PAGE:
By: Bastian Vollmer, Research Officer and Leverhulme Fellow
The horrifying incident of Jose Matada, who recently fell to his death from the undercarriage of an aeroplane , spurred me to click through the online newspaper landscape in the UK. Reading about the background to and timeline of this incident I tried, for a moment, to factor out all speculative explanations and potential reasons as to why something like this had happened. I tried to ignore an individual’s (Jose Matada in this case) conviction of surviving a hazardous journey, the security measures in the country of departure, the root causes that led to an ultimately horrifying incident. Instead, I scrolled further down to the section of the articles where one can find responses by readers and I was (not for the first time though) astonished by the cynical outrage that a large number of comments conveyed.
I have observed on other occasions that comment sections demonstrate very high levels of xenophobia mixed with cynicism. However, in connection to this particular incident that symbolises despair and distress, I had not expected this kind of venom. A venom born mainly of economic concerns. To show a (rather moderate) example from the online version of The Independent: “Well it saved the British taxpayer a small fortune…” For this comment the person received criticism to which he responded with: “I didn’t ask the parasite to get on the plane but nice deflection. We all know you’d be thinking the same if YOU were told you had to pay for his housing, health care and benefits […]”
The power of the popular
One could certainly argue that these comment sections are mostly made up by a group of people that seeks attention or seeks to affront others and should therefore not be taken seriously. However, the above quoted comment received one of the highest numbers of ‘fans’. In other words this commenter enjoys popularity and understandably feels confirmed or supported in her/his views. In a way history has taught us that popularity and populism of any kind should be taken seriously. Taking this further, doesn’t the same logic apply for some newspaper outlets in the UK? Aren’t articles written on highly significant political issues, framed in such a way that they fuel xenophobia? It could be argued that articles that affront some people in the country or affront other participants of the political discourse, gain validity by by being sold in high volumes. I would claim that tabloid newspapers should be taken very seriously indeed – since they are popular (The Daily Mail and The Sun outstrip the circulation figures of all other papers by a long way), they are ‘liked’ – they are in fact major actors in the UK political discourse.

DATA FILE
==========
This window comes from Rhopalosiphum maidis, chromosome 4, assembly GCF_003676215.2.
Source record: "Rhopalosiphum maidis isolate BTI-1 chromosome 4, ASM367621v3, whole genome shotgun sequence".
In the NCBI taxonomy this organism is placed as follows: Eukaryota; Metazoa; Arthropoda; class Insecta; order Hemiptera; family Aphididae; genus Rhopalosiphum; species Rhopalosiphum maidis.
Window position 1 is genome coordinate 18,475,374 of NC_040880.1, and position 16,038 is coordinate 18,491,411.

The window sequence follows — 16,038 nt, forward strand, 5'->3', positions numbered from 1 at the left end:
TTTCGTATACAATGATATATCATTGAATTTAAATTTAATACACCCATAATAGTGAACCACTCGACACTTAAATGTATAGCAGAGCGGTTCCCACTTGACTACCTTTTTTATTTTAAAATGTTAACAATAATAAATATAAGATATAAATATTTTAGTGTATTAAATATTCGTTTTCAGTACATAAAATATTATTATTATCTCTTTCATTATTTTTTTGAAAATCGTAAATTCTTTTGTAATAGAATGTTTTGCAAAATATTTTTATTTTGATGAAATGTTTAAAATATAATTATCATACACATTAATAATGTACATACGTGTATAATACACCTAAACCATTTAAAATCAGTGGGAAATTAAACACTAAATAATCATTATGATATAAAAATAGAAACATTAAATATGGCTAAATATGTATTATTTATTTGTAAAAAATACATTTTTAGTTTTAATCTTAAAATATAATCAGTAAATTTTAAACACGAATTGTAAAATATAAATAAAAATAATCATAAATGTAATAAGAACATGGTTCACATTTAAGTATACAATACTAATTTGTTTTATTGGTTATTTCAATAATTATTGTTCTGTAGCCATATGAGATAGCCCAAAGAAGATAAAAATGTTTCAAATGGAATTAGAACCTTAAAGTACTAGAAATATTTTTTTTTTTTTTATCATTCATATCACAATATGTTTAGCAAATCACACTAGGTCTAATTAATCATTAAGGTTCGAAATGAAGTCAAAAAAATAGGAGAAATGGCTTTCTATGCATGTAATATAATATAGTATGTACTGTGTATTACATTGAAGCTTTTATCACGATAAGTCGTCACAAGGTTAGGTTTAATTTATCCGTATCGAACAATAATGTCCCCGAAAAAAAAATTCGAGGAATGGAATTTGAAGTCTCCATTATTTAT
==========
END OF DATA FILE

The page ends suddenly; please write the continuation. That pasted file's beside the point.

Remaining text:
Rates vs responsbility
Another question came to my mind: what for? What is the purpose and reasoning behind these newspapers and journalists participating in the political discourse in this way? Simple answer: market logics apply. These newspapers are providing what the market wants. That is understandable and acceptable. However, as a significant contributors to the political discourse, shouldn’t they be more responsible? Thinking about this kind of discourse participation in the framework of political theory and discourse theory, as for instance the Theory of Communicative Action by Jürgen Habermas, one gets the following result: this form of participation is in breach with almost all normative demands explained by this body of theory which aims at an ‘ethical discourse’.
In fact only one normative demand is in line with this kind of participation and that is the demand of no existing barriers to enter the discourse, i.e. entirely free participation for all actors. All other demands including rationality, respect, empathy and authenticity are in breach. To cut a potentially long story short: the normative ‘ethical discourse’ embedded in this highly complex theory is relatively simple. The bottom line is that togetherness; building together a political discourse that takes all views and actors into account, should be constructive and not destructive. Quo vadis?